LITTLE, BROWN, 2011
There is a subtle but noticeable tension between the packaging and the contents of this volume. Simply put, the publishers appear to lack the courage of their author's convictions.
How to Change the World is a somewhat misleading title, suggesting a how-to book for twenty-first century radicals rather than a diverse collection of scholarly articles about Marx and Marxism written over the past fifty-five years by Eric Hobsbawm. The dust jacket carries the misrepresentation a little further, using a subtitle, 'Tales of Marx and Marxism', that does not appear in the book itself - where the enticing suggestion of bedtime narratives is replaced by the more dour 'Marx and Marxism 1840-2011'. The cover also includes an iconic image of an unshaven Che Guevara, an interesting choice given that he is mentioned only once in Hobsbawm's text, as an 'image of voluntarist insurrection' (p. 394) popular amongst 1960s radicals suspicious of Marx. The publishers were perhaps worried that the biblical proportions of Marx's own beard might put the punters off. Pity also the prospective reader keen to follow up the intriguing suggestion in the cover blurb of Quaker 'influences' on Marx's work. Sadly, the solitary reference to Quakers in the text concerns the presence of religious pacifists amongst the minority refusing to engage in the war against fascism after 1940. Finally, the cover blurb claims that Capital was published 163 years ago (whereas, of course, the first volume appeared in 1867, and not in 1848). The same care that the publishers have lavished on the wrapper is evident in the main text. Readers will notice the 'typos', the inaccurate cross referencing, and the mangled footnote numbers. They are less likely to spot the dedication - to the memory of George Lichtheim - hidden away on a page of legal and copyright information.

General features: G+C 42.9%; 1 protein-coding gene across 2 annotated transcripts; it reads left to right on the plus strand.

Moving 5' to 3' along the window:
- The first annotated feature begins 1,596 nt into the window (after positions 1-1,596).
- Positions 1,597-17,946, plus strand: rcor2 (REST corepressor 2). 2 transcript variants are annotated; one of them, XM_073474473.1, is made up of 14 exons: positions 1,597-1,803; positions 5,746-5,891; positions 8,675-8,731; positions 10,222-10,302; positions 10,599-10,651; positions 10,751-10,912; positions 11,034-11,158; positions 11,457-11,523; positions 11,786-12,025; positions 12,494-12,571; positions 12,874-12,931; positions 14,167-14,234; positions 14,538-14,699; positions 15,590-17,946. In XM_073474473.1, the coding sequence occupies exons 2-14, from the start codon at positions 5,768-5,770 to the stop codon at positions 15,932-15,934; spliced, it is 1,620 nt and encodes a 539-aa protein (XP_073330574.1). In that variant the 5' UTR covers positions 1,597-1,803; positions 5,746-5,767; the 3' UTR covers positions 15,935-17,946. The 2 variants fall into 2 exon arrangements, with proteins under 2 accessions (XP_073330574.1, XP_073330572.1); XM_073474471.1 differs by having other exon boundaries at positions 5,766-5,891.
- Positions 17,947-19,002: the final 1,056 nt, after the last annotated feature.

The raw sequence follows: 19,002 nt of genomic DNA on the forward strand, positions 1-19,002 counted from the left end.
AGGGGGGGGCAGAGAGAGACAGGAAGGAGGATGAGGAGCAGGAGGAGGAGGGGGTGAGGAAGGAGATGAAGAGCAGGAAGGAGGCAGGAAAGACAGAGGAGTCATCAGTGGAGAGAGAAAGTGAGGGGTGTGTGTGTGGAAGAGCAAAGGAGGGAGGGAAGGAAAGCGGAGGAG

The publishers' apparent reticence about the contents of this volume seems to have been shared by some early reviews. Hobsbawm's achievements as a historian are widely recognised, and not seriously in doubt. There is no need to rehearse the encomiums here. Even the range of his work is impressive - stretching geographically from India to Latin America, chronologically from the late 18th century to the late 20th century, and disciplinarily from labour history, through peasant studies, to world history. However, the media reception of his recent writings - once the obligatory humanising mention of his lifelong enthusiasm for jazz is out of the way - often revolves around his failure to leave the Communist Party, especially after 1956/57 (when almost everyone else in the Party Historian's Group left). How to Change the World has provided commentators with yet another opportunity to muse on the author's growing status as recalcitrant national treasure, and to ponder his reluctance to repent on the scale and with the degree of remorse that they would like. I...